How To Approach Crowdfunding for Small Business
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Consider This: Crowdfund Your Business Improvement


Are your restaurant’s most loyal customers goading you to finally fix the heater? Are your coffee shop’s patrons loving your java but begging for free WiFi? Or maybe your spa’s biggest fans are crying out for you to add a new product or service to your offering, but you just don’t have the cash to get it going? It may be time to consider crowdfunding for small business.

If you need capital to make improvements to your business, but haven’t qualified for a loan, the most likely investors may be the Average Joes who walk through your door each and every day. After all, if people are willing to spend their hard earned cash to help that guy make potato salad, how much more willing would they be to invest in making a business they love become even better?

Crowdfunding has been around for awhile, but until recently it hasn’t been viewed as a business financing solution. Many have seen crowdfunding as primarily meant for charities or creative types. But that image is changing fast as more and more small businesses successfully obtain financing through crowdfunding platforms.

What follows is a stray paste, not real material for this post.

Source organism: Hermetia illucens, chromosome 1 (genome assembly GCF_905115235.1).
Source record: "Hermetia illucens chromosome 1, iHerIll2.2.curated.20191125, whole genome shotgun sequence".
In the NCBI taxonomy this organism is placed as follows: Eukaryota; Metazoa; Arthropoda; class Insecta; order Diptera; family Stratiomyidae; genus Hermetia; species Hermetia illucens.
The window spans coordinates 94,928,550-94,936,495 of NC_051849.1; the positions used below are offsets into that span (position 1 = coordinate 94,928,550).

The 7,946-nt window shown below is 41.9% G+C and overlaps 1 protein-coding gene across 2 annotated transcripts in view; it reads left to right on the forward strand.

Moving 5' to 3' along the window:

Whether you’re a Mom and Pop coffee shop or a budding startup, there may be room at the table for you to grow or improve your business through the crowdfunding model.


Do Your Homework

Before you consider approaching customers or investors to crowdfund your small business, be prepared with the facts. Talk to vendors and get quotes so you can back up your idea with a tangible plan. Know exactly what you want to do, what the cost will be, what the improvement will mean for your customer, and the timeline to get it done.

Also decide what kind of investors you’re looking for and what you’re willing to offer in return (usually required when you’re asking for a lot of money). Are you offering equity in your business? Or are you focused on customers who primarily want the benefit of making the improvement happen? A clear vision of your goal will help others accurately spread the word about your crowdfunding campaign. This is definitely something your accountant could help you with!


Transparency is Key